While Telehealth users complain about its awkward waiting room issues, there is a Florida-based telemedicine platform that came up with a new initiative to make waiting easier for the patients.
Telehealth introduced several aspects to take care of their patients. But there remain certain elements that began emerging as a matter of issue. Among those issues, one such issue is the Telehealth waiting room. A new study done by LifeLink Systems this week claims that the majority of patients prefer a virtual waiting room. That allows them to finish the entire paperwork on their phone before visiting the doctor.
Providers do run behind sometimes as with-in person services despite the amount of preparation done for the patients. Unlike in a brick-and-mortar facility, patients have to wait in front of an open window screen of the computer. That might make them wonder if they are following the correct instructions. And can tend to leave if find awkward.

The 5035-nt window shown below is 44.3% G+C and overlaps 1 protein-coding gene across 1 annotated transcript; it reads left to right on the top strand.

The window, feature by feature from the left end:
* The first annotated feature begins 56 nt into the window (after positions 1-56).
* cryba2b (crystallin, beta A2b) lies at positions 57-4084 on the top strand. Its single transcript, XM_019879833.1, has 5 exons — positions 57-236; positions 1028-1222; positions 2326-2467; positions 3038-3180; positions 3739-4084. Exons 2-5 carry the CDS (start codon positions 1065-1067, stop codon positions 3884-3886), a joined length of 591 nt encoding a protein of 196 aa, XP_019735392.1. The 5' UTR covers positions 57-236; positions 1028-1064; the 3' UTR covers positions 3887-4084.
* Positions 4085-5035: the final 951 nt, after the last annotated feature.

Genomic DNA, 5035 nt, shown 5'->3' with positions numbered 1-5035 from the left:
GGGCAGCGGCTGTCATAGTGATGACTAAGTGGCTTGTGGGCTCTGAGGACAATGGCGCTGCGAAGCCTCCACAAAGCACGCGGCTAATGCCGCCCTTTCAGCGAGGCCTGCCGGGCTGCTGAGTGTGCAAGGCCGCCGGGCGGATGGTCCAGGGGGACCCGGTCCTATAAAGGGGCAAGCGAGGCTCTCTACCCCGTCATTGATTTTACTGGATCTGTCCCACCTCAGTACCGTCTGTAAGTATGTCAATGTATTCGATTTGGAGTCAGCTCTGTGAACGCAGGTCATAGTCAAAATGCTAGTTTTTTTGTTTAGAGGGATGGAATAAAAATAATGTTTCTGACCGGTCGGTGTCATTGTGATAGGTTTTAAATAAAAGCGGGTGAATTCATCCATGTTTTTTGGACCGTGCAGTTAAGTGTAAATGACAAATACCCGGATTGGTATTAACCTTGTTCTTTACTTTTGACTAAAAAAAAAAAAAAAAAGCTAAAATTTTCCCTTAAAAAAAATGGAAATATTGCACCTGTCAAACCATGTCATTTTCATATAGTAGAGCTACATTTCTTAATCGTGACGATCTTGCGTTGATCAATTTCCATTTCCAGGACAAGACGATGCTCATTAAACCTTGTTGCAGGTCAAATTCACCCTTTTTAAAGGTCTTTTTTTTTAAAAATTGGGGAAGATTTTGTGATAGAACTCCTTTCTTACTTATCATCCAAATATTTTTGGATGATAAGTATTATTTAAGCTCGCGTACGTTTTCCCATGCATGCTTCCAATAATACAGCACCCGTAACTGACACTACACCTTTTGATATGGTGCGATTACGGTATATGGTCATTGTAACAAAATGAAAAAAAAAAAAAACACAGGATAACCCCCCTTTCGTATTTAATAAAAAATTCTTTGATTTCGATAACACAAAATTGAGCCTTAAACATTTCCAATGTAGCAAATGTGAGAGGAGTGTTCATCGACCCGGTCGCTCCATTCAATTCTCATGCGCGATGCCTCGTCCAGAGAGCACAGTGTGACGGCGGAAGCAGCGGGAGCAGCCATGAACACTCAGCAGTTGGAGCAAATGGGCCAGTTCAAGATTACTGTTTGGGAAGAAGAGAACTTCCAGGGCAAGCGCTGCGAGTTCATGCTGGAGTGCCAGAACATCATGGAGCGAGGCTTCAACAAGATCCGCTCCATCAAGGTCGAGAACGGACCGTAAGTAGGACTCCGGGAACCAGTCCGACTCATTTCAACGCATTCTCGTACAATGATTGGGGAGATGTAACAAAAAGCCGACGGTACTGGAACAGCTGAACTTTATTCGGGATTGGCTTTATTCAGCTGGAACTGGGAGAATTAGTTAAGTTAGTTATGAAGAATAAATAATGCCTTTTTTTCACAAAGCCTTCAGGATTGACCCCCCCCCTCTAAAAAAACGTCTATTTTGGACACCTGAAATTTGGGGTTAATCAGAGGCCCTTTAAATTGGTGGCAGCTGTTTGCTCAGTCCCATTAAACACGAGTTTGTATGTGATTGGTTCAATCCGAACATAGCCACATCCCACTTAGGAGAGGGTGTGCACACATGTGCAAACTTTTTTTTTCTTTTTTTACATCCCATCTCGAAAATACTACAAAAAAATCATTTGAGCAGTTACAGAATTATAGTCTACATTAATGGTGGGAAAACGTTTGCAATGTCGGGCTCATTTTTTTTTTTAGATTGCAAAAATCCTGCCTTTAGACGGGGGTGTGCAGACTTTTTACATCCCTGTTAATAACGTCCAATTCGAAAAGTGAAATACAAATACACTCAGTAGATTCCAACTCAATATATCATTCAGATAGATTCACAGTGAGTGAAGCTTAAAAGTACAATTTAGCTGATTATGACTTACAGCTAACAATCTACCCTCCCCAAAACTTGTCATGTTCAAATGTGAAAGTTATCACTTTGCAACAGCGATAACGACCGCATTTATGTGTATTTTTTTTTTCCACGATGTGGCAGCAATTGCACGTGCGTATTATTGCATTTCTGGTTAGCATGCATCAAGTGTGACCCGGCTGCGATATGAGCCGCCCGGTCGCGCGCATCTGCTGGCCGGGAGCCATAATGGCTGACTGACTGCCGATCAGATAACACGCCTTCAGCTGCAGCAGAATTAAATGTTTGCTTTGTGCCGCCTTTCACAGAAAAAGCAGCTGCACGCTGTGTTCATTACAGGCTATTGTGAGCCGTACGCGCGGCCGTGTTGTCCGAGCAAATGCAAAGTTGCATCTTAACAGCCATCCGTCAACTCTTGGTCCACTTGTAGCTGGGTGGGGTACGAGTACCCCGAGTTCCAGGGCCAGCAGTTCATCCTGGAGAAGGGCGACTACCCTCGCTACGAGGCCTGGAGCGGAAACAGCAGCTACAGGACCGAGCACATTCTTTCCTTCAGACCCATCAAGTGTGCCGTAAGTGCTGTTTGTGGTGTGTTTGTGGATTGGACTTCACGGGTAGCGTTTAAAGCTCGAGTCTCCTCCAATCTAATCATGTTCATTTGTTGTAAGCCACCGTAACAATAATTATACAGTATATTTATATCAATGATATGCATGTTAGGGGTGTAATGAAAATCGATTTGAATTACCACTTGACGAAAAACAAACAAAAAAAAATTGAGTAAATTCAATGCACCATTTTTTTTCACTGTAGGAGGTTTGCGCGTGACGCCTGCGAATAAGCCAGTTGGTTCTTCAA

The vice president of strategy at Mend, a Florida-based telemedicine platform, Jessica Neyer, talks about enhancing the virtual waiting room. That provides a reason for the patients to stay over the right page. At the same time, they can also aim to help subsidize the price of Telehealth for providers. Regarding the virtual waiting room, she says, “A lightbulb went off, an opportunity to engage the patients and make it like the other solutions they’re using.”
Neyer says Mend built a “Netflix-like” library for patients that contain specialty-specific content. The selection is from the available public information. That includes the doctor’s national provider identification, their location, and their specialty. She says providers get to use their own content that involves information they find suitable for their patients.
“We do no PHI targeting at all,” also says, Neyer. As a matter of fact of accessibility, the pre-telehealth videos can also get captioned in Spanish or English. There is no such Mend-enabled automated captioning for the video visit itself. She says, “It’s up to them to toggle to any video they want to see.” She further adds, “As you know, telehealth is slowly evolving. We’ve had all that time to know what actually works for a provider.”